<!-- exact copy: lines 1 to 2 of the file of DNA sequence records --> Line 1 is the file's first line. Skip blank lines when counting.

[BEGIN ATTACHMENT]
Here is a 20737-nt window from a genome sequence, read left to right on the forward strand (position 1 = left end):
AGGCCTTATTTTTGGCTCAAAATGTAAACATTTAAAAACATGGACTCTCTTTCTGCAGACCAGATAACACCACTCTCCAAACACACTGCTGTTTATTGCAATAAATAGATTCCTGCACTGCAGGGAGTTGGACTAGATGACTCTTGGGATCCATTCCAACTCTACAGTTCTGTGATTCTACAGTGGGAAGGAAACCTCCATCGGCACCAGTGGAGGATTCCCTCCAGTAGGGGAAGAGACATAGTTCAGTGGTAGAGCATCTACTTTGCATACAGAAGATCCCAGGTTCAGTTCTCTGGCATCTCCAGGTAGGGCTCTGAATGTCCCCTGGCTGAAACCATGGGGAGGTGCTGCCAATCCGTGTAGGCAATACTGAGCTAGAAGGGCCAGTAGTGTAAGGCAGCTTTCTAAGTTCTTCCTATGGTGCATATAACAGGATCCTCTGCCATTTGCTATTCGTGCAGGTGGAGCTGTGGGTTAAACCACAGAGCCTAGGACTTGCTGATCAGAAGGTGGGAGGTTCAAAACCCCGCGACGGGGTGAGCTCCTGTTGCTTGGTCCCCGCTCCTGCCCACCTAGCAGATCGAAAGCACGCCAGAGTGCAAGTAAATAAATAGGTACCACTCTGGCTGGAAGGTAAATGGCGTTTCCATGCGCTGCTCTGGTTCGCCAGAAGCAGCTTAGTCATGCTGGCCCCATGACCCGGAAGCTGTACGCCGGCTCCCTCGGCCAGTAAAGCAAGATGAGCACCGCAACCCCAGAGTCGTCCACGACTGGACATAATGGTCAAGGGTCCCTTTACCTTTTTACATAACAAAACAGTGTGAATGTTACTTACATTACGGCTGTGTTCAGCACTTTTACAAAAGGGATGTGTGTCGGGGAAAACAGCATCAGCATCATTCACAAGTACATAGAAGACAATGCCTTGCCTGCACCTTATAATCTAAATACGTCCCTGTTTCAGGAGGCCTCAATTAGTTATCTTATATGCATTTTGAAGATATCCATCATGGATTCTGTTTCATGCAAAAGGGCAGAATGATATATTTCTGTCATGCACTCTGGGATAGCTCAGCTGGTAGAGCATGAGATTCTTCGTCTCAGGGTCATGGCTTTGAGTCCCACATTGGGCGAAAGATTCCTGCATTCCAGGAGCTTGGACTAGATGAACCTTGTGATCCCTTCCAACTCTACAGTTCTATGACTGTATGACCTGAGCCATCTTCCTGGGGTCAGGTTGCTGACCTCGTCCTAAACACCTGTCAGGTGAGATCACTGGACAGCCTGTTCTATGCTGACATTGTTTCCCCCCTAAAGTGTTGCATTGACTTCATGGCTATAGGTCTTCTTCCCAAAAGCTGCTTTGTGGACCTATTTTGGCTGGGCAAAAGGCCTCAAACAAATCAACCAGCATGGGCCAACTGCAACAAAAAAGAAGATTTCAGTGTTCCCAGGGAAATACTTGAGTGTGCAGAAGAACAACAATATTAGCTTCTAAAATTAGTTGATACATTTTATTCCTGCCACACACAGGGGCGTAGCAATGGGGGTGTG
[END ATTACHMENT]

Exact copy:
Here is a 20737-nt window from a genome sequence, read left to right on the forward strand (position 1 = left end):
AGGCCTTATTTTTGGCTCAAAATGTAAACATTTAAAAACATGGACTCTCTTTCTGCAGACCAGATAACACCACTCTCCAAACACACTGCTGTTTATTGCAATAAATAGATTCCTGCACTGCAGGGAGTTGGACTAGATGACTCTTGGGATCCATTCCAACTCTACAGTTCTGTGATTCTACAGTGGGAAGGAAACCTCCATCGGCACCAGTGGAGGATTCCCTCCAGTAGGGGAAGAGACATAGTTCAGTGGTAGAGCATCTACTTTGCATACAGAAGATCCCAGGTTCAGTTCTCTGGCATCTCCAGGTAGGGCTCTGAATGTCCCCTGGCTGAAACCATGGGGAGGTGCTGCCAATCCGTGTAGGCAATACTGAGCTAGAAGGGCCAGTAGTGTAAGGCAGCTTTCTAAGTTCTTCCTATGGTGCATATAACAGGATCCTCTGCCATTTGCTATTCGTGCAGGTGGAGCTGTGGGTTAAACCACAGAGCCTAGGACTTGCTGATCAGAAGGTGGGAGGTTCAAAACCCCGCGACGGGGTGAGCTCCTGTTGCTTGGTCCCCGCTCCTGCCCACCTAGCAGATCGAAAGCACGCCAGAGTGCAAGTAAATAAATAGGTACCACTCTGGCTGGAAGGTAAATGGCGTTTCCATGCGCTGCTCTGGTTCGCCAGAAGCAGCTTAGTCATGCTGGCCCCATGACCCGGAAGCTGTACGCCGGCTCCCTCGGCCAGTAAAGCAAGATGAGCACCGCAACCCCAGAGTCGTCCACGACTGGACATAATGGTCAAGGGTCCCTTTACCTTTTTACATAACAAAACAGTGTGAATGTTACTTACATTACGGCTGTGTTCAGCACTTTTACAAAAGGGATGTGTGTCGGGGAAAACAGCATCAGCATCATTCACAAGTACATAGAAGACAATGCCTTGCCTGCACCTTATAATCTAAATACGTCCCTGTTTCAGGAGGCCTCAATTAGTTATCTTATATGCATTTTGAAGATATCCATCATGGATTCTGTTTCATGCAAAAGGGCAGAATGATATATTTCTGTCATGCACTCTGGGATAGCTCAGCTGGTAGAGCATGAGATTCTTCGTCTCAGGGTCATGGCTTTGAGTCCCACATTGGGCGAAAGATTCCTGCATTCCAGGAGCTTGGACTAGATGAACCTTGTGATCCCTTCCAACTCTACAGTTCTATGACTGTATGACCTGAGCCATCTTCCTGGGGTCAGGTTGCTGACCTCGTCCTAAACACCTGTCAGGTGAGATCACTGGACAGCCTGTTCTATGCTGACATTGTTTCCCCCCTAAAGTGTTGCATTGACTTCATGGCTATAGGTCTTCTTCCCAAAAGCTGCTTTGTGGACCTATTTTGGCTGGGCAAAAGGCCTCAAACAAATCAACCAGCATGGGCCAACTGCAACAAAAAAGAAGATTTCAGTGTTCCCAGGGAAATACTTGAGTGTGCAGAAGAACAACAATATTAGCTTCTAAAATTAGTTGATACATTTTATTCCTGCCACACACAGGGGCGTAGCAATGGGGGTGTG